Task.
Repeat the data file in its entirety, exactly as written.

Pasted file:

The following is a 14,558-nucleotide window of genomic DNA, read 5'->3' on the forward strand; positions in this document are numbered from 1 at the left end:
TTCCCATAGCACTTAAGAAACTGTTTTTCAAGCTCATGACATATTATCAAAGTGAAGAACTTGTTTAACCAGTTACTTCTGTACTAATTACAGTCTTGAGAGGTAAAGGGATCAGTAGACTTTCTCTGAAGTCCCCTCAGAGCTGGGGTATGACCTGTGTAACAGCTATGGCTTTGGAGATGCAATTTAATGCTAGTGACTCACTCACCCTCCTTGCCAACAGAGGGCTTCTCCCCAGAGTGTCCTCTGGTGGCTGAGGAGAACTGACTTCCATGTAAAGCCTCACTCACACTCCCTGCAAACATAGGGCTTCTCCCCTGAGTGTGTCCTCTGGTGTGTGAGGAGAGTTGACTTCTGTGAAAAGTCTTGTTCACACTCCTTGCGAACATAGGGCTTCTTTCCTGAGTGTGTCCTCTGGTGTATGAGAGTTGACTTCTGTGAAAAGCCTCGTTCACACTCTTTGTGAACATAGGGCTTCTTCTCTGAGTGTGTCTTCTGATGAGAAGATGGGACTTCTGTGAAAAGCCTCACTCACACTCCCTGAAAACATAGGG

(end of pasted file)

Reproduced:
The following is a 14,558-nucleotide window of genomic DNA, read 5'->3' on the forward strand; positions in this document are numbered from 1 at the left end:
TTCCCATAGCACTTAAGAAACTGTTTTTCAAGCTCATGACATATTATCAAAGTGAAGAACTTGTTTAACCAGTTACTTCTGTACTAATTACAGTCTTGAGAGGTAAAGGGATCAGTAGACTTTCTCTGAAGTCCCCTCAGAGCTGGGGTATGACCTGTGTAACAGCTATGGCTTTGGAGATGCAATTTAATGCTAGTGACTCACTCACCCTCCTTGCCAACAGAGGGCTTCTCCCCAGAGTGTCCTCTGGTGGCTGAGGAGAACTGACTTCCATGTAAAGCCTCACTCACACTCCCTGCAAACATAGGGCTTCTCCCCTGAGTGTGTCCTCTGGTGTGTGAGGAGAGTTGACTTCTGTGAAAAGTCTTGTTCACACTCCTTGCGAACATAGGGCTTCTTTCCTGAGTGTGTCCTCTGGTGTATGAGAGTTGACTTCTGTGAAAAGCCTCGTTCACACTCTTTGTGAACATAGGGCTTCTTCTCTGAGTGTGTCTTCTGATGAGAAGATGGGACTTCTGTGAAAAGCCTCACTCACACTCCCTGAAAACATAGGG